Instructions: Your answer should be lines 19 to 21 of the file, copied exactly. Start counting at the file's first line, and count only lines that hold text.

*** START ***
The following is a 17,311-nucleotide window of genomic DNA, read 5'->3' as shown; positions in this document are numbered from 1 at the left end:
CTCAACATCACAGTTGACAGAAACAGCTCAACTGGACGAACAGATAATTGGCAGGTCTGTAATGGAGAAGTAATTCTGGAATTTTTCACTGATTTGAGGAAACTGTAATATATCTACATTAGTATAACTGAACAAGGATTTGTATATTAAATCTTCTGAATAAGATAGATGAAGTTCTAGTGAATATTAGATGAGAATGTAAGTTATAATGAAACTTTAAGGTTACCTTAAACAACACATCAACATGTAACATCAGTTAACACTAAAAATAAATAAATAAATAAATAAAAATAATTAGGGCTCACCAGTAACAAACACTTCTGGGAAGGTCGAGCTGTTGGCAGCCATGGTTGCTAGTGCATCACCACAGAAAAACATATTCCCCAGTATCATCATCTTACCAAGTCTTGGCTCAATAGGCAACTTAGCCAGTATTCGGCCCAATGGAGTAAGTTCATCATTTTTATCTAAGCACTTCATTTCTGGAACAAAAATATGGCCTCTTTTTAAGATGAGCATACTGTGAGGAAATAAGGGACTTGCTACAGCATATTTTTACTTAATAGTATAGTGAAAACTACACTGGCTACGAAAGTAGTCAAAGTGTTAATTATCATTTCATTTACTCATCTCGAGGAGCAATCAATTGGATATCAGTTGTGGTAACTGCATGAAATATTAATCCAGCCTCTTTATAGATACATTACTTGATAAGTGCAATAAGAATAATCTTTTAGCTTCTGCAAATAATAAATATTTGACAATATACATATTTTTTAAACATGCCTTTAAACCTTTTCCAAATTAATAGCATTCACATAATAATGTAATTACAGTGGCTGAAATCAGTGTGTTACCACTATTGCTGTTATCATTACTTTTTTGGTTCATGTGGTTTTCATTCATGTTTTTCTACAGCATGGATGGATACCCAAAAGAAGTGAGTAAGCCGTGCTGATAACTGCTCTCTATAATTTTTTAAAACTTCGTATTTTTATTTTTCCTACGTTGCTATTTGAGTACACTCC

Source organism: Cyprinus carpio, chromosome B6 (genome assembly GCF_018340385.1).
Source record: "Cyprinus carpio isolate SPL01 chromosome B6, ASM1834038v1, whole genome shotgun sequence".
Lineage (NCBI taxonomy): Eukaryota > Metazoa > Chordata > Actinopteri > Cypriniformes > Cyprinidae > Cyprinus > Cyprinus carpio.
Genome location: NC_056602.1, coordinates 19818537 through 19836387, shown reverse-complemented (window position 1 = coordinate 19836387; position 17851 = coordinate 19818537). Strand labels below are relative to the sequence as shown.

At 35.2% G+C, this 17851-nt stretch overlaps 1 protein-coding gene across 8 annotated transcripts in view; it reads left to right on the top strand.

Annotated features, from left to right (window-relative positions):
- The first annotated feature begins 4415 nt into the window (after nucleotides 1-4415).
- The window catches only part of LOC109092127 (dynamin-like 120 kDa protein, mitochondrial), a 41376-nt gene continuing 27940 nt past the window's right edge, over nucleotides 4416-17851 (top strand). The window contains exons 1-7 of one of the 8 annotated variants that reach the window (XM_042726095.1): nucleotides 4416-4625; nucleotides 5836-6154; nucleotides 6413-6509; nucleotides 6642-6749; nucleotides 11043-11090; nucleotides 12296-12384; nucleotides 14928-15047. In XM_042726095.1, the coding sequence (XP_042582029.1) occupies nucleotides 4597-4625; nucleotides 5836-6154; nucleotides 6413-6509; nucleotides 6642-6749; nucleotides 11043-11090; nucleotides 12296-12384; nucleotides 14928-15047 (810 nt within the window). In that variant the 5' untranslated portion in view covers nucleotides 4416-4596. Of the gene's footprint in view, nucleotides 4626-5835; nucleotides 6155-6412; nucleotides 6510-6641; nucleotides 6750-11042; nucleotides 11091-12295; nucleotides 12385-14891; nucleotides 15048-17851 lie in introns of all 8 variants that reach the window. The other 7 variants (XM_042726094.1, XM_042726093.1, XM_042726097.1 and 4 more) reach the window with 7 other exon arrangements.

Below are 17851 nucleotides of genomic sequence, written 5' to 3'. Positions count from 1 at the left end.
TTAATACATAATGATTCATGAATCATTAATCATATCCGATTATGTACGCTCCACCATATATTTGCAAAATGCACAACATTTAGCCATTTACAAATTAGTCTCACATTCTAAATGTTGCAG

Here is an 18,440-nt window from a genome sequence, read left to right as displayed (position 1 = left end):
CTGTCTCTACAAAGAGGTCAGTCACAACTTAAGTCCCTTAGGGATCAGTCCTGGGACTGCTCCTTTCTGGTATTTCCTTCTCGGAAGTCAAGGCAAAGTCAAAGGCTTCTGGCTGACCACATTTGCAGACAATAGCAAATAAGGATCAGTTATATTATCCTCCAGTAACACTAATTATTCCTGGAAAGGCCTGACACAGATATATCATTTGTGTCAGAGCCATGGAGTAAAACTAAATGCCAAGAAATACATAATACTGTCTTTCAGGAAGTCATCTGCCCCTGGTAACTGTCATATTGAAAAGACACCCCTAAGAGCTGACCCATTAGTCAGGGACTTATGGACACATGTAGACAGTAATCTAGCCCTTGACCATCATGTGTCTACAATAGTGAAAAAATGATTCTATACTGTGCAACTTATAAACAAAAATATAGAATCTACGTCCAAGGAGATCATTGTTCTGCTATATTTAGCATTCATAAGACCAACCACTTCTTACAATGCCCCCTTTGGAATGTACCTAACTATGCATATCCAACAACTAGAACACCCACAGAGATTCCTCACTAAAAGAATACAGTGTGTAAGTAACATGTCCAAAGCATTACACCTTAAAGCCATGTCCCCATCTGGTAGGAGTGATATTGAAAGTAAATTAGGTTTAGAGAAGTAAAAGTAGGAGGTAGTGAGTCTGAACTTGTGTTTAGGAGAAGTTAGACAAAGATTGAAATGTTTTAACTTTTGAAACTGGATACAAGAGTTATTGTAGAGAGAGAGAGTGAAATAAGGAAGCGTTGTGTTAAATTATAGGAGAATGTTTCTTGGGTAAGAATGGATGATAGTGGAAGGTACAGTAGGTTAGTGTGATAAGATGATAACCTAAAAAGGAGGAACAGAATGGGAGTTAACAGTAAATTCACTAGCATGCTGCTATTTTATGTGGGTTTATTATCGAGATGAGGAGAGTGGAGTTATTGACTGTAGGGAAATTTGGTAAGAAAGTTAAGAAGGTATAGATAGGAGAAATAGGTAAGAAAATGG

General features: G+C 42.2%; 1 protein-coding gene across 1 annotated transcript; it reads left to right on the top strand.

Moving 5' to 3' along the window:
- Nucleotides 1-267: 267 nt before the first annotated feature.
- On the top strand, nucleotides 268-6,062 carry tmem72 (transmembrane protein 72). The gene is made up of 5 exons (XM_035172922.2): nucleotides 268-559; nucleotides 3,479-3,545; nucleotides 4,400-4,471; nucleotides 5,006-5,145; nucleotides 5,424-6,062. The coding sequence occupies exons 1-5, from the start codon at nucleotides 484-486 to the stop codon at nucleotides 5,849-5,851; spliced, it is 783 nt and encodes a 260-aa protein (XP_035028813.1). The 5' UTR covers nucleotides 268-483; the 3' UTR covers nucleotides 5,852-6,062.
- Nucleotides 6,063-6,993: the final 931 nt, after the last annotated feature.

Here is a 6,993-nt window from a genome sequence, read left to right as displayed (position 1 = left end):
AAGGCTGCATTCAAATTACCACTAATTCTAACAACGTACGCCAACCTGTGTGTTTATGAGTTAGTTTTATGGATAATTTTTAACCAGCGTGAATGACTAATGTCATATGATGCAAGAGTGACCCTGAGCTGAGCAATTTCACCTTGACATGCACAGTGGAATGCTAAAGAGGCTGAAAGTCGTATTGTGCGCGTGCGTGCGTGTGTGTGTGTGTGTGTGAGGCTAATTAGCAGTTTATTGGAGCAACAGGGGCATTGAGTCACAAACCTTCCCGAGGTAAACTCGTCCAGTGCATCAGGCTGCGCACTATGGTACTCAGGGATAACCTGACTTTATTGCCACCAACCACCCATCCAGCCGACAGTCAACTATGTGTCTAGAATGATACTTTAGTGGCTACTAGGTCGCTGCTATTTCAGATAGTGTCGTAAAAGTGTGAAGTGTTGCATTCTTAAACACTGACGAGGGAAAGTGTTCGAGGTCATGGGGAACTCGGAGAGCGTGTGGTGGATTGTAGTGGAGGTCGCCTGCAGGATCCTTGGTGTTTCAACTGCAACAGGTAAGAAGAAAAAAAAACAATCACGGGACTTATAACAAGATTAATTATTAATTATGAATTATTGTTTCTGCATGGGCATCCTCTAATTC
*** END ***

- Nucleotides 6,063-6,993: the final 931 nt, after the last annotated feature.

Here is a 6,993-nt window from a genome sequence, read left to right as displayed (position 1 = left end):
AAGGCTGCATTCAAATTACCACTAATTCTAACAACGTACGCCAACCTGTGTGTTTATGAGTTAGTTTTATGGATAATTTTTAACCAGCGTGAATGACTAATGTCATATGATGCAAGAGTGACCCTGAGCTGAGCAATTTCACCTTGACATGCACAGTGGAATGCTAAAGAGGCTGAAAGTCGTATTGTGCGCGTGCGTGCGTGTGTGTGTGTGTGTGTGAGGCTAATTAGCAGTTTATTGGAGCAACAGGGGCATTGAGTCACAAACCTTCCCGAGGTAAACTCGTCCAGTGCATCAGGCTGCGCACTATGGTACTCAGGGATAACCTGACTTTATTGCCACCAACCACCCATCCAGCCGACAGTCAACTATGTGTCTAGAATGATACTTTAGTGGCTACTAGGTCGCTGCTATTTCAGATAGTGTCGTAAAAGTGTGAAGTGTTGCATTCTTAAACACTGACGAGGGAAAGTGTTCGAGGTCATGGGGAACTCGGAGAGCGTGTGGTGGATTGTAGTGGAGGTCGCCTGCAGGATCCTTGGTGTTTCAACTGCAACAGGTAAGAAGAAAAAAAAACAATCACGGGACTTATAACAAGATTAATTATTAATTATGAATTATTGTTTCTGCATGGGCATCCTCTAATTC